MYOB Business Monitor suggests small business a key battleground in federal election

Less than a third (31 per cent) of Australian small businesses are satisfied with the level of support they’re receiving from the Federal Government, according to MYOB’s latest Business Monitor report.

MYOB CEO, Tim Reed believes winning the favour of the small business sector by putting policies forward that will make it easier to do business in Australia, not harder, will be on the minds of small business operators as we head toward a May Federal Election.

“There are more than two million small businesses in Australia* employing some 5.7 million Australians; they really are the backbone of the Australian economy,” he said.

“While the Federal Government has made some positive progress over the last three years in providing practical support to the small business sector – including a reduction in company tax, the extension of the instant asset write-off, the introduction of single touch payroll and a commitment to ensuring all small businesses are paid on time – there is some way to go before Australia becomes one of the easiest, most progressive countries in the world to do business.”

MYOB’s Business Monitor report, which surveys the opinions of 1000 Australian small businesses, also found that Australia’s small businesses expect to enjoy stronger revenue return in 2019, thanks to service diversification and increased online presence.

While more than a quarter (26 per cent ) of Australian small businesses reported revenue was up last year, this year is expected to be a rosier one, with one third (33 per cent) of businesses surveyed expecting revenue to increase in 2019.

Drilling into the changes businesses are making this year to achieve that goal, nearly a quarter (24 per cent) said they will diversify their product range by adding more variety, and 25 per cent of businesses will increase sales online. For some, this will be a major step-change, with 37% of those surveyed reporting they don’t currently have any kind of online presence.

However, while businesses are excited for the year ahead, they’re less troubled about how they will get there, with just over one third (36 per cent) reporting they’ve written a business plan for 2019.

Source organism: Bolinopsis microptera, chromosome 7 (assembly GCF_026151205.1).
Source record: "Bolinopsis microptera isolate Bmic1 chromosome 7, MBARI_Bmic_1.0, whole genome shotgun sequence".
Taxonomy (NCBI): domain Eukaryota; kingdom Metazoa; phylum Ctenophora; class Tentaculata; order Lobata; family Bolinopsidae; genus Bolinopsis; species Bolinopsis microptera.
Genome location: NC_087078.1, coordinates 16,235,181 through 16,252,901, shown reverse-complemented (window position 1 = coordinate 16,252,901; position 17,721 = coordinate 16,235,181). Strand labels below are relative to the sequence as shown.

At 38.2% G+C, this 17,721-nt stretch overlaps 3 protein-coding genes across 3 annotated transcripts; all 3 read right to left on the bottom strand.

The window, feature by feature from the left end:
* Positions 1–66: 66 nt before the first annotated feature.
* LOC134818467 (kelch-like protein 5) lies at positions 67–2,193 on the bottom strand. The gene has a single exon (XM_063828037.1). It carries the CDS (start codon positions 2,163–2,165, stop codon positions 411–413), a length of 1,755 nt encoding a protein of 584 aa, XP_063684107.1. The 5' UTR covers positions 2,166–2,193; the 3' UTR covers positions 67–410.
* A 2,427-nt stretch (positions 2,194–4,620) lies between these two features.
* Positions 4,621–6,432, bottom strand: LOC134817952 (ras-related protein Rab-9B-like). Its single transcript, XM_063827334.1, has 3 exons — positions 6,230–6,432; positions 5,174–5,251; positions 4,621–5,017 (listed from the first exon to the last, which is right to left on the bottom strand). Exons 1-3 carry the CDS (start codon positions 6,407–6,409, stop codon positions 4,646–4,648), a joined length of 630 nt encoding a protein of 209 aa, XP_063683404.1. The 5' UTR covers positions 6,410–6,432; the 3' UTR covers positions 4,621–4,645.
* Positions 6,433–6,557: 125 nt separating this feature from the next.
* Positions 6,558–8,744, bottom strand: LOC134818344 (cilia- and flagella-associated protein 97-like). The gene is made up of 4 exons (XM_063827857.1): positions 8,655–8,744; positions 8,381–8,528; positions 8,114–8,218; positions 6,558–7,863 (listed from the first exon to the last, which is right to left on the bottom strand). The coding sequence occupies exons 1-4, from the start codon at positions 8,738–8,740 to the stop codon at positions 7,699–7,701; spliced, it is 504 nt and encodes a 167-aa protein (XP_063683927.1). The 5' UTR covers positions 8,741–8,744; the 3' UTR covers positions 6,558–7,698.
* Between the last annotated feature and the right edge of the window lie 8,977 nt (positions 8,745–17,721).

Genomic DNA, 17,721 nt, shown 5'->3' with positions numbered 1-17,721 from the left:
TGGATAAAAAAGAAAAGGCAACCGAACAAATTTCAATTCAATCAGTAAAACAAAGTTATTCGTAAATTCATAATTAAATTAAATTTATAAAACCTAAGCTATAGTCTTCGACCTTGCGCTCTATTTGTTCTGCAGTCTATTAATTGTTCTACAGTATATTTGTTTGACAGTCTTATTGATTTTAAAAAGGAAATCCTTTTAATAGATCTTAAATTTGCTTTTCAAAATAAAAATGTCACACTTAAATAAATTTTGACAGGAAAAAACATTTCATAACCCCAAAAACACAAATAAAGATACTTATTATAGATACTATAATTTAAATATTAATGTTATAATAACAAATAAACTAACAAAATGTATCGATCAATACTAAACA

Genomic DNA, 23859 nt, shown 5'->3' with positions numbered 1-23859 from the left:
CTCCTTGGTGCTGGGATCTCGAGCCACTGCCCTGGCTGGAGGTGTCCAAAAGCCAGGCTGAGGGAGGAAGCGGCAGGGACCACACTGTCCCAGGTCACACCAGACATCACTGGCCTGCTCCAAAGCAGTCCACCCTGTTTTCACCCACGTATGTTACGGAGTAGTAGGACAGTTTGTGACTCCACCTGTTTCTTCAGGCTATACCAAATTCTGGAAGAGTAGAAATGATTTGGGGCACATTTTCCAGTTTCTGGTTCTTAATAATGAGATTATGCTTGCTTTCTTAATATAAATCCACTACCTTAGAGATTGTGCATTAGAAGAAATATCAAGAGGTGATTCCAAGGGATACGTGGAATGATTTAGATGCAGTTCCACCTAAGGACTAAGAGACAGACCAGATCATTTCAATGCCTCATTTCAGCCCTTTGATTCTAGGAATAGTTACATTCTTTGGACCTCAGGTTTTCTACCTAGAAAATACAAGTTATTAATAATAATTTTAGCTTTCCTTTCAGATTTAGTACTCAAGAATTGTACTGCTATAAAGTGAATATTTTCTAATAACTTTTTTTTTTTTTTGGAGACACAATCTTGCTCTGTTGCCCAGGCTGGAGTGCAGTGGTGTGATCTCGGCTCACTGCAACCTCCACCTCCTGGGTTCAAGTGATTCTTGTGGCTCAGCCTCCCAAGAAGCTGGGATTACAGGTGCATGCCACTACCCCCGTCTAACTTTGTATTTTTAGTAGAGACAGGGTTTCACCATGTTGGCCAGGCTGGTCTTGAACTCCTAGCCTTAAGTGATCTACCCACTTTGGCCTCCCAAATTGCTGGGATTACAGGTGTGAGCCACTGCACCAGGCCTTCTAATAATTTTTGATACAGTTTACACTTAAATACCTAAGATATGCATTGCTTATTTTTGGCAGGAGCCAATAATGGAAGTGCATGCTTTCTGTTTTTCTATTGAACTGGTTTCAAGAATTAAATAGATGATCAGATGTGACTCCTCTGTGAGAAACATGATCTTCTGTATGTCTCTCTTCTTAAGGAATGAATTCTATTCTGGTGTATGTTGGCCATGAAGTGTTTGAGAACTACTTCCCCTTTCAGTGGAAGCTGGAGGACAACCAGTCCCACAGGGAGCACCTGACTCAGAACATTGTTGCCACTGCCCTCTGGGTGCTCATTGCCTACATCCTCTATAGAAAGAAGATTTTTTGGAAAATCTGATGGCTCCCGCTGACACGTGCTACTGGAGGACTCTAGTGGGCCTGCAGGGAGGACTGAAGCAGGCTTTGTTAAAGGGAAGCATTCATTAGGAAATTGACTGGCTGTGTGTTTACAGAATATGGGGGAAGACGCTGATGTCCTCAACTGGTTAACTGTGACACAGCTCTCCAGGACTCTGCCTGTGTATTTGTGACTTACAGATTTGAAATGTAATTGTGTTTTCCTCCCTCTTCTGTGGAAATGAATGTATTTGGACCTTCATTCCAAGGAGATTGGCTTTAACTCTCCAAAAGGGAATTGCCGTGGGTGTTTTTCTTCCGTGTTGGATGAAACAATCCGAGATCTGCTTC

“It’s encouraging that small businesses are feeling positive about the year ahead, but I would urge caution to those that haven’t yet committed those dreams to paper with a documented business plan,” said Mr Reed.

“Business plans are essential tools for any business, big or small, in mapping out your goals and sticking to them. They don’t have to be long and complex, often one page outlining the challenges, opportunities and planned actions can help bring clarity to a small business.  Profits can be won or lost on a plan, so taking time now to reflect and forecast will be a job that always pays off in the end.”

In its ninth year, the MYOB Business Monitor dissects key factors affecting small business. Topics include financial stability, business pressure points and online engagement.

When it comes to online engagement, small businesses have some catching up to do, with just 17 per cent saying they have both a business website and a social media profile. Meanwhile, of those businesses which have invested in an online presence, 44% report their digital footprint generates more customer enquiries.

While the outlook for the year ahead is more positive than the year that’s been, respondents did admit to having some worries going into 2019. The top issues most likely to cause Australian small businesses a lot to extreme concern this year are fuel prices (46 per cent), utility costs (38 per cent) and jointly price margins, attracting new customers and competitive activity (each 29 per cent).

 

 

 

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